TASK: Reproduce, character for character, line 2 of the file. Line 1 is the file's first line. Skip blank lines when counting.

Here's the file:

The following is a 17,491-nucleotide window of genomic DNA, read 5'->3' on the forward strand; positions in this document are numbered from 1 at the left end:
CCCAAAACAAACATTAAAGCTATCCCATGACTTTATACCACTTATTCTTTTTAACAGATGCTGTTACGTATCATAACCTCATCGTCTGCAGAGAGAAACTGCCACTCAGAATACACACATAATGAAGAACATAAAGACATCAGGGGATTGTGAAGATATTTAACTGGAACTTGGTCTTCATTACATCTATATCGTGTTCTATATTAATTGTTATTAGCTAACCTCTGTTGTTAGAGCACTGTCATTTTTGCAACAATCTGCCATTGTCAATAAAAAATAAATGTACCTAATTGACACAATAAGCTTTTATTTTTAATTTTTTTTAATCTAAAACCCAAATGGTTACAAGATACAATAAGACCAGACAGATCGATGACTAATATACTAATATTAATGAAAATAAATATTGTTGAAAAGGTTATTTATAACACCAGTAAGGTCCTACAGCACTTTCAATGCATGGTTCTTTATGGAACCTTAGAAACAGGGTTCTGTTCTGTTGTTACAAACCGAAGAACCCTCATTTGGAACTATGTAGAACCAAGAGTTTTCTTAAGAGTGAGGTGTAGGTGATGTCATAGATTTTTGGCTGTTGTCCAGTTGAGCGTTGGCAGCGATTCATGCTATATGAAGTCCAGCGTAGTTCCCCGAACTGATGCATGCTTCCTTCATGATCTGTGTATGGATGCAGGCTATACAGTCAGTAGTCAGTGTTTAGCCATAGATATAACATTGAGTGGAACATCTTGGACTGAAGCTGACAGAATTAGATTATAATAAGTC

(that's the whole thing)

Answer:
CCCAAAACAAACATTAAAGCTATCCCATGACTTTATACCACTTATTCTTTTTAACAGATGCTGTTACGTATCATAACCTCATCGTCTGCAGAGAGAAACTGCCACTCAGAATACACACATAATGAAGAACATAAAGACATCAGGGGATTGTGAAGATATTTAACTGGAACTTGGTCTTCATTACATCTATATCGTGTTCTATATTAATTGTTATTAGCTAACCTCTGTTGTTAGAGCACTGTCATTTTTGCAACAATCTGCCATTGTCAATAAAAAATAAATGTACCTAATTGACACAATAAGCTTTTATTTTTAATTTTTTTTAATCTAAAACCCAAATGGTTACAAGATACAATAAGACCAGACAGATCGATGACTAATATACTAATATTAATGAAAATAAATATTGTTGAAAAGGTTATTTATAACACCAGTAAGGTCCTACAGCACTTTCAATGCATGGTTCTTTATGGAACCTTAGAAACAGGGTTCTGTTCTGTTGTTACAAACCGAAGAACCCTCATTTGGAACTATGTAGAACCAAGAGTTTTCTTAAGAGTGAGGTGTAGGTGATGTCATAGATTTTTGGCTGTTGTCCAGTTGAGCGTTGGCAGCGATTCATGCTATATGAAGTCCAGCGTAGTTCCCCGAACTGATGCATGCTTCCTTCATGATCTGTGTATGGATGCAGGCTATACAGTCAGTAGTCAGTGTTTAGCCATAGATATAACATTGAGTGGAACATCTTGGACTGAAGCTGACAGAATTAGATTATAATAAGTC